The Chileans fought for this vote for more than a year. What began on the 18th of October 2019 as a protest by students against the increase in public transport ticket prices quickly developed into a social movement calling for social justice and political change. The current constitution of the political system in Chile dates back to the times of the military dictatorship of Augusto Pinochet (1973-1990). It lacks both important democratic elements such as an appropriate fair electoral system, and representation of the majority of society in Chile. Added to this is the unequal distribution of wealth - which Chile has been able to generate through its economic boom - within the population. In South America, Chile is considered an exemplary country for economic development. This economic and social inequality between the majority of Chile's population and the country's elites is evident in many areas of public life - in the health sector, in education and in old-age provision, to name a few examples. The protests in October 2019 were therefore only straw of emotions and frustration within the population that broke the camel's back.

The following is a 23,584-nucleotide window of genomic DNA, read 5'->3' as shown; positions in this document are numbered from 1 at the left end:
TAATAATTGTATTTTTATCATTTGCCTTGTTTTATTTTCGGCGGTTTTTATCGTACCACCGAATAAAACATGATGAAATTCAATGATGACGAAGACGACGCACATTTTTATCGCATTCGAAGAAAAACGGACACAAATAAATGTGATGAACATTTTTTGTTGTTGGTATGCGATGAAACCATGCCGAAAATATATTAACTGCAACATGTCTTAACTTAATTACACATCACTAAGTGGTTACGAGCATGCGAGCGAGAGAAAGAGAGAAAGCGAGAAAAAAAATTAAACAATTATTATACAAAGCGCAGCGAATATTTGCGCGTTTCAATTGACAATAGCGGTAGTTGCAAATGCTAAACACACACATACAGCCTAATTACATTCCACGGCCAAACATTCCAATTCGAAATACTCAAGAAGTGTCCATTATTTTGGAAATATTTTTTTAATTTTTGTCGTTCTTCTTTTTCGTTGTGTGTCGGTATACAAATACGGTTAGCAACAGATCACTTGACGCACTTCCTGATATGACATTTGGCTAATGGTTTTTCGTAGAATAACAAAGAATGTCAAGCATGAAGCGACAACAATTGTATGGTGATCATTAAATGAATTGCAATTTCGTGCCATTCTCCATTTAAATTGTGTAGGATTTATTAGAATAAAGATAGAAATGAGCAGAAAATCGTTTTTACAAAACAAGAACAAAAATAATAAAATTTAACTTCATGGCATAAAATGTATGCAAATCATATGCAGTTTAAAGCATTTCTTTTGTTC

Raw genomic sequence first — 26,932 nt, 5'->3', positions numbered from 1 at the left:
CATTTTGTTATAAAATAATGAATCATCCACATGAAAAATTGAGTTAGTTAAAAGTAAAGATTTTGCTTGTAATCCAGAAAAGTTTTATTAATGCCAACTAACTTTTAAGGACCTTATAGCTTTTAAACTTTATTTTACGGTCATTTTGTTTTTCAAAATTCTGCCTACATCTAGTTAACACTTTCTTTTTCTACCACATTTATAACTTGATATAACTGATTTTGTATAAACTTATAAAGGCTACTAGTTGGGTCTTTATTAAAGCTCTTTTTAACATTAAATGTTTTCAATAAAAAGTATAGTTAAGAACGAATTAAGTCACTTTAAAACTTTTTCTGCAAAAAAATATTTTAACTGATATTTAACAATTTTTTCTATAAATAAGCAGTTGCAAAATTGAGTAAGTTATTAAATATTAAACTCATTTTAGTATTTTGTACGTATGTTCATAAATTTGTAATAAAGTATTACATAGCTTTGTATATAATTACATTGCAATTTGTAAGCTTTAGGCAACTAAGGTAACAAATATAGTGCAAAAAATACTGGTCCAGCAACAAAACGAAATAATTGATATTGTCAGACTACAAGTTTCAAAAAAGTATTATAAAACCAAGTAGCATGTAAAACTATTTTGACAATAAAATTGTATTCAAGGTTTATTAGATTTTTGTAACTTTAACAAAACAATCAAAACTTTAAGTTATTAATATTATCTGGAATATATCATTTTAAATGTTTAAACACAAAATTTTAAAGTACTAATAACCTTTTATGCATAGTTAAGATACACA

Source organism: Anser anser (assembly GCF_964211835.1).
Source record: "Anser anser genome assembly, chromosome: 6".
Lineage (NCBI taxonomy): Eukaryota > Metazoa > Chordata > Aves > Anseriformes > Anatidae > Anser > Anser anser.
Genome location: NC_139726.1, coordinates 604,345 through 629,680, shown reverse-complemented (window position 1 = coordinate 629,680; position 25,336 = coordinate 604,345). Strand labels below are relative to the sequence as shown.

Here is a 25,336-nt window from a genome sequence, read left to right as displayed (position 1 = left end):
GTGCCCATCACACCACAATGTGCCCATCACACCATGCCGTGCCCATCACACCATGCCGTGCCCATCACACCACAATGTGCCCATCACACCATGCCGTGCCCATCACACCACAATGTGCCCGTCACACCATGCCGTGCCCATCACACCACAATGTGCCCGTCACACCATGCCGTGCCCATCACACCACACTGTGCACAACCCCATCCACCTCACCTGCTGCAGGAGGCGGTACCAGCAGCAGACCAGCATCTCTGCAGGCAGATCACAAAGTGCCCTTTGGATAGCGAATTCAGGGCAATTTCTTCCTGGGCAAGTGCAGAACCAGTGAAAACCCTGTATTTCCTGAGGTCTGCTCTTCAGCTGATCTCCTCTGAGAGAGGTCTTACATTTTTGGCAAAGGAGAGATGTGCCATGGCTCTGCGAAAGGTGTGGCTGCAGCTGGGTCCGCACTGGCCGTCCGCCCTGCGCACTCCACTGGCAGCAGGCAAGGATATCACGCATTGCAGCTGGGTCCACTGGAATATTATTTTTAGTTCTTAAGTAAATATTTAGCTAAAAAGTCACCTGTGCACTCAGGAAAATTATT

After the initially peaceful protests were brutally suppressed by the police, serious clashes broke out again and again, resulting in several hundred people injured and dozens dead. In order to calm the situation, the conservative President Sebastián Piñera agreed on November 15th 2019, after weeks of protests and riots, to a referendum on the drafting of a new constitution. The date for the plebiscite was set for 26th of April 2020, but had to be postponed until October due to the corona pandemic.
In Sunday's referendum, the Chileans were not only able to vote for or against a new constitution, but they could also decide on a form of drafting the constitution. With an equally clear majority, the Chileans chose the option of having the constitution drafted by a citizens' assembly without the influence of political decision-makers.
This constituent assembly will be composed of 50% men and 50% women. The indigenous population of Chile should also be involved in the process. The Chileans will be asked to the ballot boxes again in April 2021 to elect their candidates for the constituent assembly. After the members of the Assembly have been elected, the Assembly will have nine months to draft and present a new constitution. This period may be extended once by three months. The newly drafted constitution is to be put to a new vote in a referendum in 2022.
But the Chileans are still far from reaching this point. First of all, the citizens' assembly is to be elected. We spoke to Professor David Altman about exactly how this will be done, what the next steps are and what the people hope for from the new constitution. David Altman is a political scientist for democracy research and professor at the Chair of Political Science at the Pontificia Universidad Católica de Chile.